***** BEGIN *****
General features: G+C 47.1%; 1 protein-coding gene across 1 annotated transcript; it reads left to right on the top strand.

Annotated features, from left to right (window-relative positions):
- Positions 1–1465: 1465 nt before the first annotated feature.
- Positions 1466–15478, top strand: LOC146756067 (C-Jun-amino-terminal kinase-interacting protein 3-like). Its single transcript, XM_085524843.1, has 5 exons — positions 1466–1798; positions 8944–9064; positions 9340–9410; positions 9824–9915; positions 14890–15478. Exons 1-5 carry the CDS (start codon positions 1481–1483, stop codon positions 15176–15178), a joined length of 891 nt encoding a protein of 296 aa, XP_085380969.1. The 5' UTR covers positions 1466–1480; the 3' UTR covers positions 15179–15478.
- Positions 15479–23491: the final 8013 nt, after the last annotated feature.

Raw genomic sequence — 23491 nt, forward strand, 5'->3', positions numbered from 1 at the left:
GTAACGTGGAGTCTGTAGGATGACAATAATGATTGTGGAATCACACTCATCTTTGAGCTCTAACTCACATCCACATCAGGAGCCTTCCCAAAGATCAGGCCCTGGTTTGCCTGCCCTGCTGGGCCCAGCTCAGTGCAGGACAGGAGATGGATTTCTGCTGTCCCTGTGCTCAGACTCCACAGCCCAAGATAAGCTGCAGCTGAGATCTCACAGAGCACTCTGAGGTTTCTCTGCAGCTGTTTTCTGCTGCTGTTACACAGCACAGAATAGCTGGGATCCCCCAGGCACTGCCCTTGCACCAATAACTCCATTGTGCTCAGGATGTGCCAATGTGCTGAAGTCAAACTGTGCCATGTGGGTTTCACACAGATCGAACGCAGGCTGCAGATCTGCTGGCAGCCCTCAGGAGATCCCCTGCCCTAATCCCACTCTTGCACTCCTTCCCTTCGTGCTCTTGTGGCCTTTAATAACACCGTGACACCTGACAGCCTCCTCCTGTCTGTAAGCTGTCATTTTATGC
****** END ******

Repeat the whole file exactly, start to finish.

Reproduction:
General features: G+C 47.1%; 1 protein-coding gene across 1 annotated transcript; it reads left to right on the top strand.

Annotated features, from left to right (window-relative positions):
- Positions 1–1465: 1465 nt before the first annotated feature.
- Positions 1466–15478, top strand: LOC146756067 (C-Jun-amino-terminal kinase-interacting protein 3-like). Its single transcript, XM_085524843.1, has 5 exons — positions 1466–1798; positions 8944–9064; positions 9340–9410; positions 9824–9915; positions 14890–15478. Exons 1-5 carry the CDS (start codon positions 1481–1483, stop codon positions 15176–15178), a joined length of 891 nt encoding a protein of 296 aa, XP_085380969.1. The 5' UTR covers positions 1466–1480; the 3' UTR covers positions 15179–15478.
- Positions 15479–23491: the final 8013 nt, after the last annotated feature.

Raw genomic sequence — 23491 nt, forward strand, 5'->3', positions numbered from 1 at the left:
GTAACGTGGAGTCTGTAGGATGACAATAATGATTGTGGAATCACACTCATCTTTGAGCTCTAACTCACATCCACATCAGGAGCCTTCCCAAAGATCAGGCCCTGGTTTGCCTGCCCTGCTGGGCCCAGCTCAGTGCAGGACAGGAGATGGATTTCTGCTGTCCCTGTGCTCAGACTCCACAGCCCAAGATAAGCTGCAGCTGAGATCTCACAGAGCACTCTGAGGTTTCTCTGCAGCTGTTTTCTGCTGCTGTTACACAGCACAGAATAGCTGGGATCCCCCAGGCACTGCCCTTGCACCAATAACTCCATTGTGCTCAGGATGTGCCAATGTGCTGAAGTCAAACTGTGCCATGTGGGTTTCACACAGATCGAACGCAGGCTGCAGATCTGCTGGCAGCCCTCAGGAGATCCCCTGCCCTAATCCCACTCTTGCACTCCTTCCCTTCGTGCTCTTGTGGCCTTTAATAACACCGTGACACCTGACAGCCTCCTCCTGTCTGTAAGCTGTCATTTTATGC